Brad Larsen-Sanchez, PsyD
Individual, Couple and Group Psychotherapy, and Clinical Supervision
I am a clinical psychologist and have experience working with adults and adolescents with a wide variety of struggles and conditions including anxiety, depression, trauma history, struggles with sexual orientation and identity, and living with chronic illnesses, such as HIV. I earned a doctorate in clinical psychology at Pacific University in 2011 and completed my clinical internship at the Mental Health Association of Westchester in New York. I completed a post doctoral residency under the supervision of Dr. Sharon Chatkupt Lee. In addition to clinical practice, I have and continue to serve on a variety of committees and boards focused on advocating for patients and mental health professionals. I currently serve on the board of the Association for the Advancement of Gestalt Therapy.
When working with individual patients in therapy I use an evidence based model of healthy functioning known as contemporary gestalt therapy. From this perspective, the symptoms of mental illness are understood to be the result of our best attempts to cope with inner and environmental distress. Though symptom relief is a desired outcome, the work of therapy is actually supporting these symptoms and becoming curious about their intended function which paradoxically leads to their resolution. Most of all, therapy is about becoming more of who you are rather than trying to eliminate aspects of who you are.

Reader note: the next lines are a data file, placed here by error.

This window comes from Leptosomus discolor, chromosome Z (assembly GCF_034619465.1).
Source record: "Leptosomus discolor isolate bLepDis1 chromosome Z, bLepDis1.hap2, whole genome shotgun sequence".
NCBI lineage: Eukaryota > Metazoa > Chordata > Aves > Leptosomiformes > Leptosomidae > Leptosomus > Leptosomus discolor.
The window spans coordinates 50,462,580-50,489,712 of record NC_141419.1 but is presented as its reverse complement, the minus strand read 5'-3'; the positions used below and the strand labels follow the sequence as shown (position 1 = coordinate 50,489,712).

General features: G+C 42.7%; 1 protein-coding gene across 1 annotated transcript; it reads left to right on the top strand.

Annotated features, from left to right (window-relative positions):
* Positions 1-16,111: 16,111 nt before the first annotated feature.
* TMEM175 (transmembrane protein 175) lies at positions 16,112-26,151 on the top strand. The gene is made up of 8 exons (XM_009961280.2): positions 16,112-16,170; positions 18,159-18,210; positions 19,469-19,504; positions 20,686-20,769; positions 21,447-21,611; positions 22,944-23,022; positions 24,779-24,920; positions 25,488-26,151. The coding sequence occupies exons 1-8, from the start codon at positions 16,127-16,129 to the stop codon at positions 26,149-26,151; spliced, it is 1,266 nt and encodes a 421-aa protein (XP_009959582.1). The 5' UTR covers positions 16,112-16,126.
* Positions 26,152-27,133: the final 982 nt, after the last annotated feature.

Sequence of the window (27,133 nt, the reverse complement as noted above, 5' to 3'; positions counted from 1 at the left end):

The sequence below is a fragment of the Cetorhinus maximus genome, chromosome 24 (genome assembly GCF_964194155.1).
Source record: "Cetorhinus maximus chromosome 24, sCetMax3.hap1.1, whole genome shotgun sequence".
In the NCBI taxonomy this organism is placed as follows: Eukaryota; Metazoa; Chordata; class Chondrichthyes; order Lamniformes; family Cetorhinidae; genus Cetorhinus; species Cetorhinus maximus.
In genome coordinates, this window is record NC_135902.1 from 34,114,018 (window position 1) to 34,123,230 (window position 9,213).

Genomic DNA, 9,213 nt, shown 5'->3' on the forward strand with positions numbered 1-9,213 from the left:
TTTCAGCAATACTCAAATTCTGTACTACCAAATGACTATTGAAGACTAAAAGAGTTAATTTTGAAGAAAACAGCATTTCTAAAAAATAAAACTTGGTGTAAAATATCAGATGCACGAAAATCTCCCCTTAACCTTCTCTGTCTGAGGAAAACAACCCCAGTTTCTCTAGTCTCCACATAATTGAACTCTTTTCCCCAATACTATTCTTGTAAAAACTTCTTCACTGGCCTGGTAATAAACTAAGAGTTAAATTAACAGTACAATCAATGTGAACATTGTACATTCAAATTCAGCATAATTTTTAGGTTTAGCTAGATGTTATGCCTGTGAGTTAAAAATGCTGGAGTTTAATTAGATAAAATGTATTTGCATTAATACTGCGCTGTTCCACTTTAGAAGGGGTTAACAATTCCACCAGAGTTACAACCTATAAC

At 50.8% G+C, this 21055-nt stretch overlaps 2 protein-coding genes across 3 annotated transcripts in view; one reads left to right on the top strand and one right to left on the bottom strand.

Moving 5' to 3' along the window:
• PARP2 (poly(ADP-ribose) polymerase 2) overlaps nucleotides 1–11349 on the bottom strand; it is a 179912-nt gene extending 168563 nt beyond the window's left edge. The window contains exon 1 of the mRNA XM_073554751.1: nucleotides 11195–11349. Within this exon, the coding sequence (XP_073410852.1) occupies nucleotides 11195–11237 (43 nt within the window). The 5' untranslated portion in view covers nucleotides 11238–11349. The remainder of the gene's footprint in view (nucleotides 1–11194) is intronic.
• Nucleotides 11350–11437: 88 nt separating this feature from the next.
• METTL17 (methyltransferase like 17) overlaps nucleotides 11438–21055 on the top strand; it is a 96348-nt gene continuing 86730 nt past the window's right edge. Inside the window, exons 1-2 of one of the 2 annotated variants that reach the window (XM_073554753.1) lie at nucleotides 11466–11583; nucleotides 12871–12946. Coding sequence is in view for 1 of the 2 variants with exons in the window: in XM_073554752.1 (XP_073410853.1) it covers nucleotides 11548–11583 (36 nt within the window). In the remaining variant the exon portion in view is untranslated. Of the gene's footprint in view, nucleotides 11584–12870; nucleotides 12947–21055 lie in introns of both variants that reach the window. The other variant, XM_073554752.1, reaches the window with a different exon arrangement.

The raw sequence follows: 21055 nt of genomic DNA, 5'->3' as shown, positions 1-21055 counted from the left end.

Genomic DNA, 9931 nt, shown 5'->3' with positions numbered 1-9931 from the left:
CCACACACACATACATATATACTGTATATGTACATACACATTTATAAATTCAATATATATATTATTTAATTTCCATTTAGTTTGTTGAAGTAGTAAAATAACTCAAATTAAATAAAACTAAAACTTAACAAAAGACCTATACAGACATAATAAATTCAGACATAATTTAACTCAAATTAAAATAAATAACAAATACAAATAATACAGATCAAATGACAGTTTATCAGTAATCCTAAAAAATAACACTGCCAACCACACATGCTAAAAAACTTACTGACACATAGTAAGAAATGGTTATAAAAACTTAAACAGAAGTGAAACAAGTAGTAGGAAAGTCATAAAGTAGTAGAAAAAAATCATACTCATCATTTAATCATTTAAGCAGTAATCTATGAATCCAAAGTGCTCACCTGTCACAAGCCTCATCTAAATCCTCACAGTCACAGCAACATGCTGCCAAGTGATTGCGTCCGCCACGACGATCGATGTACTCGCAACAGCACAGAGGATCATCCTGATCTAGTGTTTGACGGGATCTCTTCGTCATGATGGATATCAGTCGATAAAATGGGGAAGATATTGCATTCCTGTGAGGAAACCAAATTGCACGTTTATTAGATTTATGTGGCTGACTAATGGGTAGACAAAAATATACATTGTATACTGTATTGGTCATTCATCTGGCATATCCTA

With couples I work with Emotionally Focused Couple Therapy (EFT). EFT is effective with many different kinds of couples and with a variety of cultural groups. The attachment frame of EFT provides a healing approach to resolving relational distress. The model presumes that both partners are doing everything they know to either get closer to their partner or limit the distance between partners, even when their behavior suggests the opposite. EFT is a powerful model for helping couples rekindle a deep connection that allows both partners to find joy and comfort in their relationship and within themselves.
I also can provide supervision to psychologist residents seeking licensure in Oregon. My primary model for supervision is therapeutic, meaning that much of supervision is attending to both the patient’s process and your own. Strong attention is paid to navigating ethical and legal matters, the development of skills for starting, managing and growing your private practice, and sharpening your sense of how you wish to work in order to maintain a fulfilling career.